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Horticulture Digest

Date Last Edited:  08/24/2001

Hawaii Cooperative Extension Service

Horticulture Digest #105

Public perception of pesticides' dangers is responsible for many of the regulations regarding pesticide application, at least that's the opinion of one EPA official. But according to Jim Lorah, compliance monitoring coordinator for EPA's Region III office , pesticide regulators must follow the letter of the law, whether these regulations are "flawed or not."

At a fall 1993 horticulture conference, Lorah listed the 10 most common violations of the EPA's rules and regulations:

  • Invalid business or applicator license.
  • Label violation_use on plants no longer supported by label. not following container's labeled instructions.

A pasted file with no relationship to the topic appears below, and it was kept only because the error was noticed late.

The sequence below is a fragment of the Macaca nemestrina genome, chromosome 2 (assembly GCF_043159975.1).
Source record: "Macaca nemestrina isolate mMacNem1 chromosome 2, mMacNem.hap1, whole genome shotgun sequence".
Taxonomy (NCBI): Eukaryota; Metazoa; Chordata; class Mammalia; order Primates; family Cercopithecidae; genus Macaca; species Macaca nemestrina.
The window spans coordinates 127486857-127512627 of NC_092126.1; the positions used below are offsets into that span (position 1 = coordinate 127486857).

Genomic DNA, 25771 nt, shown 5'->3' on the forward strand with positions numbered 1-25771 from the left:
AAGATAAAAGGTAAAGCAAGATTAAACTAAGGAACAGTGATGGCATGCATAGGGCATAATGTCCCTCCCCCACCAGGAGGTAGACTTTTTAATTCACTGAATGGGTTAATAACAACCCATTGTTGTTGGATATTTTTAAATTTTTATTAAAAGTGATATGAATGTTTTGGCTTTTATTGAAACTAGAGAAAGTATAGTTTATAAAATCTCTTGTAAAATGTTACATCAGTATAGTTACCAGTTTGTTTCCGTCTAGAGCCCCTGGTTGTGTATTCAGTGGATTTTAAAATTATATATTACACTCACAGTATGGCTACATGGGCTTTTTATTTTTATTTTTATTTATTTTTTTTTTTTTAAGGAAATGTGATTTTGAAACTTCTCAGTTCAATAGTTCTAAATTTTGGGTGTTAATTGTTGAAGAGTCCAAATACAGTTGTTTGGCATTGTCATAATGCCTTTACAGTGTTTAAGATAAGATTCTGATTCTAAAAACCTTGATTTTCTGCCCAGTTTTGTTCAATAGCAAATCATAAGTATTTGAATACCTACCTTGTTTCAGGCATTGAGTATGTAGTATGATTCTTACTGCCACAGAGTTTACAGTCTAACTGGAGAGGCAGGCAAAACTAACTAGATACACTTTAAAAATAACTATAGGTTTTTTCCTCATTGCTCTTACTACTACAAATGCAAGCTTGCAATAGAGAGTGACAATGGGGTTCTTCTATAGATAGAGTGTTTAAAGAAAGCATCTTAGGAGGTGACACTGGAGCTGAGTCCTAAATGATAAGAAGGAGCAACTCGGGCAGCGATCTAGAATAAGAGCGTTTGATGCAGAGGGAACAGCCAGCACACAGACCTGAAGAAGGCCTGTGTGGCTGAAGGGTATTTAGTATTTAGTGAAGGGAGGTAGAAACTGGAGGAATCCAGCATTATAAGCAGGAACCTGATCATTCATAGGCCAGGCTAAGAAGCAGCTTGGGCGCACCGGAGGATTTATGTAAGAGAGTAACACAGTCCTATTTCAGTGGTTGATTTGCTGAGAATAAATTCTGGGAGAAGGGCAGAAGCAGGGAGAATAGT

• Improper mixing.
  • Applicator didn't survey site before pesticide application.
  • Poor preparation for spills or other emergencies.
  • Drift complaints.
  • Records incomplete or missing.
  • Spray tank not properly cleaned; applicator unfamiliar with tank's history.
  • Applicator makes erroneous product-safety claims.
  • Failure to use required personal-protective equipment.

Lorah urges pesticide applicators to realize that inspectors are just doing their jobs. In addition, these officials are often caught between those who decry the use of pesticides and those whose livelihoods depend on their use. Lorah also offers one sali ent word of advice: "Contact the inspector for help before he shows up to do an inspection."

Source: Landscape Management

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